urban roads

Accelerated procurement for major projects

It traditionally takes a long time from government sign-off to start of construction of big infrastructure projects. In recent years, the process has become even longer, more arduous and more expensive for everyone involved. This is due in part to a government’s desire to get community buy-in, but equally because the process governments use to commission big projects is a series of sequential steps with little or no overlap. This ensures that risk transfer is clear, but takes longer to achieve a result.

In addition, governments usually start their tender processes with a reference design, which provides a detailed concept of what is to be built. They then go to tender and request that bidders submit conforming proposals based on this blueprint. This reference design has also been used to prepare the environmental impact statement – an essential step for granting planning approval.

This has meant that tenderers for large projects – and there are often three – have employed design teams of up to 70 people or more that would spend about 80 per cent of the tender period recreating a tender design that conforms with what the government had already produced. This has the effect of stifling innovation from the market.

There is a better, faster way that provides early certainty of affordability, a shorter timeframe and a more innovative finished product. This is accelerated procurement, where parties dispense with the need for a reference design and can get high-quality projects into the field more quickly and cost-effectively.

Proceeding without a reference design

With accelerated procurement, governments decide what they want as an output, or functional requirement, and let industry solve how to meet the functional requirements and how to build it. Tenderers can start with a blank canvas and develop their optimal design solution with an optimal construction method, as long as it meets the functional requirements.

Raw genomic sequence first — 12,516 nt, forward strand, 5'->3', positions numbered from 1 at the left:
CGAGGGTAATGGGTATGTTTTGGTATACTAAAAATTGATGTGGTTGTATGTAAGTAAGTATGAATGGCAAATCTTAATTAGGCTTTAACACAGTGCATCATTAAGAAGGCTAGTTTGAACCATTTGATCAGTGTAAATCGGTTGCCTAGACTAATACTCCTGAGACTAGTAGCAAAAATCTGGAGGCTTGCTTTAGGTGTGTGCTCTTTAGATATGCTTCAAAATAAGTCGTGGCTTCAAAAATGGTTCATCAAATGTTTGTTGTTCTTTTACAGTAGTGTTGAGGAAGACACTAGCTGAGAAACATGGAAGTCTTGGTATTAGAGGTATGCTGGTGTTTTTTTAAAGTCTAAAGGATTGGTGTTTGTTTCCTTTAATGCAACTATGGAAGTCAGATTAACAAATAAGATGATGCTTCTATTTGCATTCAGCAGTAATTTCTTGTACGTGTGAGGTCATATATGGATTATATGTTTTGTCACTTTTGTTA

This takes some finesse, because governments must deal with planning at the same time as procurement. Dispensing with a reference design means using the preferred tenderer’s design for environmental approvals.

To ensure tenderers stay on the right track, confidential interactive sessions take place with each tenderer during the tender period. This allows tenderers to get feedback during the process on how they are tracking with their design solutions to meet the client’s functional requirements. These interactive sessions are also used to obtain early information needed for the production of the environmental impact statement.

Everything happens faster because the major tasks of procurement and planning approval run in parallel and deliver benefits in terms of:

  • Innovation – by mobilising the industry rather than just telling it what to do

  • Time savings – by reducing the time it takes to start construction

  • Money savings – by cutting the cost of the process for all parties

Also attractive for governments is that the accelerated timeframe makes it easier to commence projects within single electoral cycles. Freeing tenderers from the constraints of a reference design can mean an automatic time saving of 6–9 months on a program. Governments decide what they want as an outcome and start straight into their procurement.

Perhaps the biggest benefits come in the social savings because governments can make infrastructure available sooner. In the case of transport infrastructure, people get a better route to work and save on travel time.

NorthConnex shows the way

Advisian has been involved in developing innovative procurement processes for some time. The accelerated procurement process was conceived and used for NorthConnex, the proposed tunnel between the M1 and M2 motorways in Sydney being developed by the private sector. The result was a tender offer that had a design and construct cost of less than $2.65 billion; captured all operational and maintenance requirements; produced an elegant design; generated minimal impacts on the community and environment; and saved 12 months in getting to construction.

This approach was slightly daunting for the construction industry at first because without the reference design there was no clear direction to follow. However, construction companies soon found it liberating to be able to put forward their optimal solution rather than simply a conforming bid.

The NorthConnex tender process produced three different solutions from three tenderers given the same brief. The project sponsors could have built any one of the designs. Advisian believes that for certain projects, accelerated procurement has a position in the way clients procure major projects in the future.

For further information, please contact Patrick Doyle at patrick.doyle@advisian.com



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